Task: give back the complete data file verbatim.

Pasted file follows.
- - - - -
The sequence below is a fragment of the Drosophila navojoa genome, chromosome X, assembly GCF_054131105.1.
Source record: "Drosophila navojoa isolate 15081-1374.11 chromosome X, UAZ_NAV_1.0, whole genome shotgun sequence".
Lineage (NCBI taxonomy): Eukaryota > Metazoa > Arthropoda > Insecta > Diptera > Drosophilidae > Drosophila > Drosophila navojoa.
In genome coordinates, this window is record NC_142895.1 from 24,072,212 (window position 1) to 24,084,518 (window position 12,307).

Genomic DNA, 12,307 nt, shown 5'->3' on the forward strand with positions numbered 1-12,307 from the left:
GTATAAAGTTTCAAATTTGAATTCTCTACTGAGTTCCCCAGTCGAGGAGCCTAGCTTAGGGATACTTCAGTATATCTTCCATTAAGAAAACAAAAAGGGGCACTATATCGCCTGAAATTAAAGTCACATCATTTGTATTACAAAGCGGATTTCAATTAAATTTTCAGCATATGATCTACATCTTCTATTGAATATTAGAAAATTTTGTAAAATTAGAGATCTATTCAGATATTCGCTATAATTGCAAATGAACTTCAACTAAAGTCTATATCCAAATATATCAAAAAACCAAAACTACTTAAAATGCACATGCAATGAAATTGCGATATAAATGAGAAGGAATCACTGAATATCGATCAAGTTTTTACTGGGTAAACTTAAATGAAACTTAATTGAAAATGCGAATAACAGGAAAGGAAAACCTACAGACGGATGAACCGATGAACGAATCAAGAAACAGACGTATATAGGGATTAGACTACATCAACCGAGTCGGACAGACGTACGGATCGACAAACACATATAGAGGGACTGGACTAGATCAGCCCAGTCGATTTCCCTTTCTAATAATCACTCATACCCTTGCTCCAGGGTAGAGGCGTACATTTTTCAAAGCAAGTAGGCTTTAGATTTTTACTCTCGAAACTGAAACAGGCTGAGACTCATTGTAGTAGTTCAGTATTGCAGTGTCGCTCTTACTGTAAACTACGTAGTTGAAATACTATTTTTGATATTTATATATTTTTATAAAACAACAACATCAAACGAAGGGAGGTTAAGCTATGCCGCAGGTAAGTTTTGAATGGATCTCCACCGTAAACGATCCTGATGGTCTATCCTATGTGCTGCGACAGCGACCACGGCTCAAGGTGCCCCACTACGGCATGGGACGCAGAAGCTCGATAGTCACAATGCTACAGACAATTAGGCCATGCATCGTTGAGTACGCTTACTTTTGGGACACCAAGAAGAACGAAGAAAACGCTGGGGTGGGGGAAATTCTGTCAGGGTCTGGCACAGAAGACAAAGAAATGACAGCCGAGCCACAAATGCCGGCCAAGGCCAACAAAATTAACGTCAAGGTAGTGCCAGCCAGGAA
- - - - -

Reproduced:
The sequence below is a fragment of the Drosophila navojoa genome, chromosome X, assembly GCF_054131105.1.
Source record: "Drosophila navojoa isolate 15081-1374.11 chromosome X, UAZ_NAV_1.0, whole genome shotgun sequence".
Lineage (NCBI taxonomy): Eukaryota > Metazoa > Arthropoda > Insecta > Diptera > Drosophilidae > Drosophila > Drosophila navojoa.
In genome coordinates, this window is record NC_142895.1 from 24,072,212 (window position 1) to 24,084,518 (window position 12,307).

Genomic DNA, 12,307 nt, shown 5'->3' on the forward strand with positions numbered 1-12,307 from the left:
GTATAAAGTTTCAAATTTGAATTCTCTACTGAGTTCCCCAGTCGAGGAGCCTAGCTTAGGGATACTTCAGTATATCTTCCATTAAGAAAACAAAAAGGGGCACTATATCGCCTGAAATTAAAGTCACATCATTTGTATTACAAAGCGGATTTCAATTAAATTTTCAGCATATGATCTACATCTTCTATTGAATATTAGAAAATTTTGTAAAATTAGAGATCTATTCAGATATTCGCTATAATTGCAAATGAACTTCAACTAAAGTCTATATCCAAATATATCAAAAAACCAAAACTACTTAAAATGCACATGCAATGAAATTGCGATATAAATGAGAAGGAATCACTGAATATCGATCAAGTTTTTACTGGGTAAACTTAAATGAAACTTAATTGAAAATGCGAATAACAGGAAAGGAAAACCTACAGACGGATGAACCGATGAACGAATCAAGAAACAGACGTATATAGGGATTAGACTACATCAACCGAGTCGGACAGACGTACGGATCGACAAACACATATAGAGGGACTGGACTAGATCAGCCCAGTCGATTTCCCTTTCTAATAATCACTCATACCCTTGCTCCAGGGTAGAGGCGTACATTTTTCAAAGCAAGTAGGCTTTAGATTTTTACTCTCGAAACTGAAACAGGCTGAGACTCATTGTAGTAGTTCAGTATTGCAGTGTCGCTCTTACTGTAAACTACGTAGTTGAAATACTATTTTTGATATTTATATATTTTTATAAAACAACAACATCAAACGAAGGGAGGTTAAGCTATGCCGCAGGTAAGTTTTGAATGGATCTCCACCGTAAACGATCCTGATGGTCTATCCTATGTGCTGCGACAGCGACCACGGCTCAAGGTGCCCCACTACGGCATGGGACGCAGAAGCTCGATAGTCACAATGCTACAGACAATTAGGCCATGCATCGTTGAGTACGCTTACTTTTGGGACACCAAGAAGAACGAAGAAAACGCTGGGGTGGGGGAAATTCTGTCAGGGTCTGGCACAGAAGACAAAGAAATGACAGCCGAGCCACAAATGCCGGCCAAGGCCAACAAAATTAACGTCAAGGTAGTGCCAGCCAGGAA